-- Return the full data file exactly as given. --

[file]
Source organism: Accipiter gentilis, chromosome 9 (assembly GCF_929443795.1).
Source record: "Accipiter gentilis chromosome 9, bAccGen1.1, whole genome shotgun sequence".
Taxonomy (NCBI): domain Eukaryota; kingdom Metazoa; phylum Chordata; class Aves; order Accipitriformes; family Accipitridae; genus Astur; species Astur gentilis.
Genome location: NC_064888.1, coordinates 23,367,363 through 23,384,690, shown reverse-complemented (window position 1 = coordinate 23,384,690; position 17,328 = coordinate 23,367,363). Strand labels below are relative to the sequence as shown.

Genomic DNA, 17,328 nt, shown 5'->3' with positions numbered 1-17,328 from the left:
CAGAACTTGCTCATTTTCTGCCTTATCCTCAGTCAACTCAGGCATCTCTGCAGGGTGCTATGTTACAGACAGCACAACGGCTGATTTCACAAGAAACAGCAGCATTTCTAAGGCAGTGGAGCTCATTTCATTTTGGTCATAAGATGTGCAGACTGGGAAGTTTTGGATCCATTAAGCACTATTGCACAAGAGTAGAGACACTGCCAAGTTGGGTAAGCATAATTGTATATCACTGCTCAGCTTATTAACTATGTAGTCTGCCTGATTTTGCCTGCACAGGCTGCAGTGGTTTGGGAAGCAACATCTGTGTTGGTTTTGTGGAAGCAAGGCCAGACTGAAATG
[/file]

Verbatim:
Source organism: Accipiter gentilis, chromosome 9 (assembly GCF_929443795.1).
Source record: "Accipiter gentilis chromosome 9, bAccGen1.1, whole genome shotgun sequence".
Taxonomy (NCBI): domain Eukaryota; kingdom Metazoa; phylum Chordata; class Aves; order Accipitriformes; family Accipitridae; genus Astur; species Astur gentilis.
Genome location: NC_064888.1, coordinates 23,367,363 through 23,384,690, shown reverse-complemented (window position 1 = coordinate 23,384,690; position 17,328 = coordinate 23,367,363). Strand labels below are relative to the sequence as shown.

Genomic DNA, 17,328 nt, shown 5'->3' with positions numbered 1-17,328 from the left:
CAGAACTTGCTCATTTTCTGCCTTATCCTCAGTCAACTCAGGCATCTCTGCAGGGTGCTATGTTACAGACAGCACAACGGCTGATTTCACAAGAAACAGCAGCATTTCTAAGGCAGTGGAGCTCATTTCATTTTGGTCATAAGATGTGCAGACTGGGAAGTTTTGGATCCATTAAGCACTATTGCACAAGAGTAGAGACACTGCCAAGTTGGGTAAGCATAATTGTATATCACTGCTCAGCTTATTAACTATGTAGTCTGCCTGATTTTGCCTGCACAGGCTGCAGTGGTTTGGGAAGCAACATCTGTGTTGGTTTTGTGGAAGCAAGGCCAGACTGAAATG